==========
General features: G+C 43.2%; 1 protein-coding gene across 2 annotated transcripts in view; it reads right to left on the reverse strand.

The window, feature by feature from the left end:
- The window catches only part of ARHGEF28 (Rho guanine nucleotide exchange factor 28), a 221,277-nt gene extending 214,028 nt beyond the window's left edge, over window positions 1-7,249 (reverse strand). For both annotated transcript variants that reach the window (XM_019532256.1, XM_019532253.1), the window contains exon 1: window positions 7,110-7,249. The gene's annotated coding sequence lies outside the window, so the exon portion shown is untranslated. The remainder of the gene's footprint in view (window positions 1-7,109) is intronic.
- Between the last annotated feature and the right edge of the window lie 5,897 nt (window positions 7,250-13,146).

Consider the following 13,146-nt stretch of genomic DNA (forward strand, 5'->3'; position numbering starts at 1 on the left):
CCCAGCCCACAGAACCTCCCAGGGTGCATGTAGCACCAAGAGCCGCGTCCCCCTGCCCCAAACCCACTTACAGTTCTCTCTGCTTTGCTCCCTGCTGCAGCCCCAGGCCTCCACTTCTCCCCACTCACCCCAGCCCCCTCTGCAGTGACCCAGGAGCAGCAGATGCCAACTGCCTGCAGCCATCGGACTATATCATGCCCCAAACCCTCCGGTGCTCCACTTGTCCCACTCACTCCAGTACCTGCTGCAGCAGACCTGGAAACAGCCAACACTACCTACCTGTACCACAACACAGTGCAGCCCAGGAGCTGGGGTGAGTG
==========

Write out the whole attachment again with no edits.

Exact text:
General features: G+C 43.2%; 1 protein-coding gene across 2 annotated transcripts in view; it reads right to left on the reverse strand.

The window, feature by feature from the left end:
- The window catches only part of ARHGEF28 (Rho guanine nucleotide exchange factor 28), a 221,277-nt gene extending 214,028 nt beyond the window's left edge, over window positions 1-7,249 (reverse strand). For both annotated transcript variants that reach the window (XM_019532256.1, XM_019532253.1), the window contains exon 1: window positions 7,110-7,249. The gene's annotated coding sequence lies outside the window, so the exon portion shown is untranslated. The remainder of the gene's footprint in view (window positions 1-7,109) is intronic.
- Between the last annotated feature and the right edge of the window lie 5,897 nt (window positions 7,250-13,146).

Consider the following 13,146-nt stretch of genomic DNA (forward strand, 5'->3'; position numbering starts at 1 on the left):
CCCAGCCCACAGAACCTCCCAGGGTGCATGTAGCACCAAGAGCCGCGTCCCCCTGCCCCAAACCCACTTACAGTTCTCTCTGCTTTGCTCCCTGCTGCAGCCCCAGGCCTCCACTTCTCCCCACTCACCCCAGCCCCCTCTGCAGTGACCCAGGAGCAGCAGATGCCAACTGCCTGCAGCCATCGGACTATATCATGCCCCAAACCCTCCGGTGCTCCACTTGTCCCACTCACTCCAGTACCTGCTGCAGCAGACCTGGAAACAGCCAACACTACCTACCTGTACCACAACACAGTGCAGCCCAGGAGCTGGGGTGAGTG